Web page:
Category Archives: Culture

Sorry Food Network…enough is enough

From: Tami Jackson – Cross-Posted From: The Black Sphere

Food Network

By Tami  Jackson

I have long been a fan of the Food  Network, especially the show “Chopped,” where 4 chefs compete to make a meal in  a set amount of time with mystery ingredients in a basket.

But lately, with the new season, the channel has gone into full assault mode  with a rabidly gay agenda.

I was set to watch my DVR’d episode of Chopped a few days a go, and one of  the 4 chefs was a man by day, drag queen and chef by night. And another recent  episode had a woman chef, whose goal was to win the $10K so she could marry her  girlfriend.

The bio went so far as to show the women kissing…on the mouth. I stopped both  episodes and deleted, then deleted Chopped from the “Series Recording.”

Then, I knew I needed to write the network. It may avail nothing, but yet I  had to write.

Here is the letter:

Dear Food Network,

I realize I am just one person, so this may be an exercise in futility. You  have been one of my favorite channels, and Chopped has been my favorite show on  the Food Network.

But the last 2 episodes I found so offensive, I deleted them from my DVR  after just the first few minutes and have deleted Chopped from my series  recording.

I realize many channels, in an effort to advance the “Cable Positive” vision,  are implementing gay characters and a pro-gay message. I love ALL people, but I  believe in a biblical worldview. I don’t enjoy seeing same sex folks kissing and  chefs in drag.

It has nothing to do with hate; it has everything to do with my faith and  values.

Let me be clear: I believe EVERYONE has sinned and fallen short of God’s  glory and standards. That includes me and and my friends…should they choose a  heterosexual or homosexual lifestyle.

I am a writer, editor, and talk show host, and am doing all I can to uphold  solid, biblical values: to love God and people and be an instrument of His  grace.

Unfortunately, I won’t be watching your channel in the future, and I will  tell friends and followers why. Again, I bear no ill-will nor hatred for  anyone.

But some things are worth standing up for, and to the best of my ability, I  choose to do what pleases God.

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Read more at http://theblacksphere.net/2014/02/sorry-food-network-enough-enough/#P435LHOsrbJlGJw0.99

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An Era of Faux Outrage

From: Nathan Martin

What does it say about our culture that we thrive on faux outrage?

What does it say about our culture that we actually seem to enjoy being offended?

What does it say about our lack of humanity that we openly look for things that spite us?

I touched a little on this in my post on conviction…but it just seems that for all the good that social media has wrought, it has become a breeding ground for pure. unadulterated. hate. Not just dislike (ironic for a site that only has like buttons). Hate.

But not just any kind of hate.

Faux hate. Faux outrage.

And this faux outrage happens everywhere and in every corner.

Here are a couple examples:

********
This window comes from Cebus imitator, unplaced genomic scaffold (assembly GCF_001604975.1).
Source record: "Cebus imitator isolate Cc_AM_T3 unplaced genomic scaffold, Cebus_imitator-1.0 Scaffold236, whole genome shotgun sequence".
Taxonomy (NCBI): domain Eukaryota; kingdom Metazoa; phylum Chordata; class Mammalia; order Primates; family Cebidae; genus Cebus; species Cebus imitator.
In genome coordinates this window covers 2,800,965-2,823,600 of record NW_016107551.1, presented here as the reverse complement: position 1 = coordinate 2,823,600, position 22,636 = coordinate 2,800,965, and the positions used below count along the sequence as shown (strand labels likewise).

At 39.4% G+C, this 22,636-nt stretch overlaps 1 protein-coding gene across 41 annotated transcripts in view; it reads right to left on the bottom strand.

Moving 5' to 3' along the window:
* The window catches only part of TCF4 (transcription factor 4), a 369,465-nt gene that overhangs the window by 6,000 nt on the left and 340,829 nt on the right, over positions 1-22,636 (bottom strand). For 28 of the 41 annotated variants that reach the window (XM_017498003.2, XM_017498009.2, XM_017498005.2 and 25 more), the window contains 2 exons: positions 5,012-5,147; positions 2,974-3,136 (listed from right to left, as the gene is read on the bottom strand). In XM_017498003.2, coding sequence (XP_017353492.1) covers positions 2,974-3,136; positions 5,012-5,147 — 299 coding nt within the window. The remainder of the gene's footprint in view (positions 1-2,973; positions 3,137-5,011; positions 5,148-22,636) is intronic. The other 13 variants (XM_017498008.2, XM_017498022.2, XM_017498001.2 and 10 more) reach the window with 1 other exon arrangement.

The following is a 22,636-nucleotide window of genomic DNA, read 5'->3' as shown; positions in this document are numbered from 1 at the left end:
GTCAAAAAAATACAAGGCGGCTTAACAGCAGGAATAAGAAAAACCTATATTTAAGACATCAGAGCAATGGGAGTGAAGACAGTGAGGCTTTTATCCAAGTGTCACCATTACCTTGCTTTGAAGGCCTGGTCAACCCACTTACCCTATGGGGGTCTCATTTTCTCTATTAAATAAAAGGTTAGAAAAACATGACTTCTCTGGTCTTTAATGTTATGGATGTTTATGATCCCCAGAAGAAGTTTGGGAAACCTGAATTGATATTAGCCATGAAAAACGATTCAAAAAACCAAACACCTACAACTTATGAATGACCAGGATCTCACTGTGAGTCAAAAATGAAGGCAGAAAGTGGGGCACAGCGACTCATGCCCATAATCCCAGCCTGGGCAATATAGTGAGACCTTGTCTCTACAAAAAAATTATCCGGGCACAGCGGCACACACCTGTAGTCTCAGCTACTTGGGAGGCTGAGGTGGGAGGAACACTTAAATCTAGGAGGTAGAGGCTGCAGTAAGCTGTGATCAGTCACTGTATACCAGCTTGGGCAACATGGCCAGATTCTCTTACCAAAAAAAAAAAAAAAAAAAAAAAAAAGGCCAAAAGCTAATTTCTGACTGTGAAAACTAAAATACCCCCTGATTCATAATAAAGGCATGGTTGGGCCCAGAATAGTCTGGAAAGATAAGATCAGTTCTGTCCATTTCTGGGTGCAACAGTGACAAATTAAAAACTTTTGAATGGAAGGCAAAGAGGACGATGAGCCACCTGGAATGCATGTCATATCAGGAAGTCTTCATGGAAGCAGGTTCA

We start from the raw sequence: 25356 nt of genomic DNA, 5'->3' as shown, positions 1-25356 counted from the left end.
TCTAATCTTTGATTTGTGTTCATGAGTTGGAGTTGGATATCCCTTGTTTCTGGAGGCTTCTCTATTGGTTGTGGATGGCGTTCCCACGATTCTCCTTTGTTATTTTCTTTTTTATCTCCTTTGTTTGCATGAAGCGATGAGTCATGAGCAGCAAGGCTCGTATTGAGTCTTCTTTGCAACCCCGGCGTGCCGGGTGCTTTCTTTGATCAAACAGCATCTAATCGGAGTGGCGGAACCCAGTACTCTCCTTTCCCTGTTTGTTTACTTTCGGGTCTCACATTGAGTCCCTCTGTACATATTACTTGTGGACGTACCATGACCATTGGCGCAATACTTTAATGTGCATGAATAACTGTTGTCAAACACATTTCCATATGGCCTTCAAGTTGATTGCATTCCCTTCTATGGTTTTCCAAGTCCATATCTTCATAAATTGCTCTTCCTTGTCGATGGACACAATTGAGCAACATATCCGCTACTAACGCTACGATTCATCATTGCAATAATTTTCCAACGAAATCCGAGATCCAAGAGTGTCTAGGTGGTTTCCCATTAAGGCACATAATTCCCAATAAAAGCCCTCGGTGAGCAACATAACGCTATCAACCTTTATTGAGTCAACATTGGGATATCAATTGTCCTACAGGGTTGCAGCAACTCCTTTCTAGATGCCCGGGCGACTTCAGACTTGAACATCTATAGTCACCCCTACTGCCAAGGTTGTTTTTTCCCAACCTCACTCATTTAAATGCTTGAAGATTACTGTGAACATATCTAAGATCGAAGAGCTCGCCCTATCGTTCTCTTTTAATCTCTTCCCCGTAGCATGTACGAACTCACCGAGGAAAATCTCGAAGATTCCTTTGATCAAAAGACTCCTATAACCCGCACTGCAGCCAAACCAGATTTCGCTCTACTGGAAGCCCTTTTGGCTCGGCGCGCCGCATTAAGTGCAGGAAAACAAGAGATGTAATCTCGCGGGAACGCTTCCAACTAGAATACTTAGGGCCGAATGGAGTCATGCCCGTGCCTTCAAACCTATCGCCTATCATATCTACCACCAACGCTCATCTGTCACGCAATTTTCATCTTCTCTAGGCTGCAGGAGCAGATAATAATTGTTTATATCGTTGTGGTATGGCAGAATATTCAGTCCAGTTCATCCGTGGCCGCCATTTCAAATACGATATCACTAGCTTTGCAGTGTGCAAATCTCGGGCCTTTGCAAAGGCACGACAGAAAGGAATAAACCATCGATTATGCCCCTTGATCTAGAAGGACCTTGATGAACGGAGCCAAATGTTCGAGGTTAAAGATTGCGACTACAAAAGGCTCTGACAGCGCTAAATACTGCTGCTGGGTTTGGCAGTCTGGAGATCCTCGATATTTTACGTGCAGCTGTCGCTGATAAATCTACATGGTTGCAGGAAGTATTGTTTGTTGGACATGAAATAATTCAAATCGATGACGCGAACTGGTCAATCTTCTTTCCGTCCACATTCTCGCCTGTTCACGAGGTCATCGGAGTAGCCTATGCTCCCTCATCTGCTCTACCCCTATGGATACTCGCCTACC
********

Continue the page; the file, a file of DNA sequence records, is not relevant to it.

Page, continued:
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Filed under Culture, faith

Sizing People Up

mlk-content-character

A few months ago, I heard Pastor Dave Rolph start his Sunday morning teaching on Matthew 7-1:6 with an anecdote about people watching. Comments in his opening remarks included: “People watching. It’s fun. It’s really easy to read people and categorize them. But sometimes you can be really wrong.” To illustrate this, he told the following story:

One Sunday morning, when he was an Assistant Pastor at another church and he was with a group of Pastors who had gathered to count the Offering, he started talking about, Pastor Don, a widower on staff who had a new girlfriend. Other Pastors talked about how beautiful she was but Dave said, “Yeah, you know, but there’s something weird about her. The way she looks at you is kind of strange. You ever notice they always sit on the front row, like they just want to be seen? But the creepiest thing is, you guys, if you notice, when you’re up there praying at the pulpit, she starts to bow her head and then she just stares at you. She’s like obsessed with you the whole time you’re praying and then, right at the end of the prayer, she bows her head like she had her head bowed the whole time. That’s just weird.” Then, a couple of the other Pastors joined in agreement, saying, “Yeah, that’s strange!” Shortly after that, Pastor Don arrived to help with the counting. Of course, the other Pastors changed the subject and as they did that, Don mentioned, “My girlfriend, Leslie, because she’s deaf, …” With that, of course, the gossiping Pastors realized, as Pastor Dave said, “She sits on the front row because she reads lips! She stares at you while you’re praying because she’s reading your lips and she looks kind of funny because she’s just intently reading what it is that you’re trying to say.” Continue reading

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Filed under character, Culture, diversity, Education, Love

All Are Precious In His Sight

Barbara Boyle's 3B Class - Warren Elementary - 1955-56

LIVE IN HARMONY

This past week, I got to spend a little time with a First Grade Teacher who is also one of my very favorite people. She was teaching our class to join her class in singing and signing a song called The World Is A Rainbow. This was in preparation for an assembly that, I assumed, was related to the upcoming Doctor Martin Luther King Jr. holiday. Although it would be an oversimplification (and somewhat outdated) for me to say that her purpose in this was to teach racial harmony, that was certainly a part of what she had in mind.

My first lesson in racial harmony came when I was First-Grade-aged or younger and it took place in church, not in school. Then, the song we sang was entitled Jesus Loves The Little Children. As I thought of these differences in experiences between the kids of today and the kids of my day, that led me to consider the ramifications.

ALL THE CHILDREN OF THE WORLD?! Continue reading

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Filed under Christians, Church Issues, community, Culture, diversity, Education, faith, Family, God, Jesus, Love, race, religion, society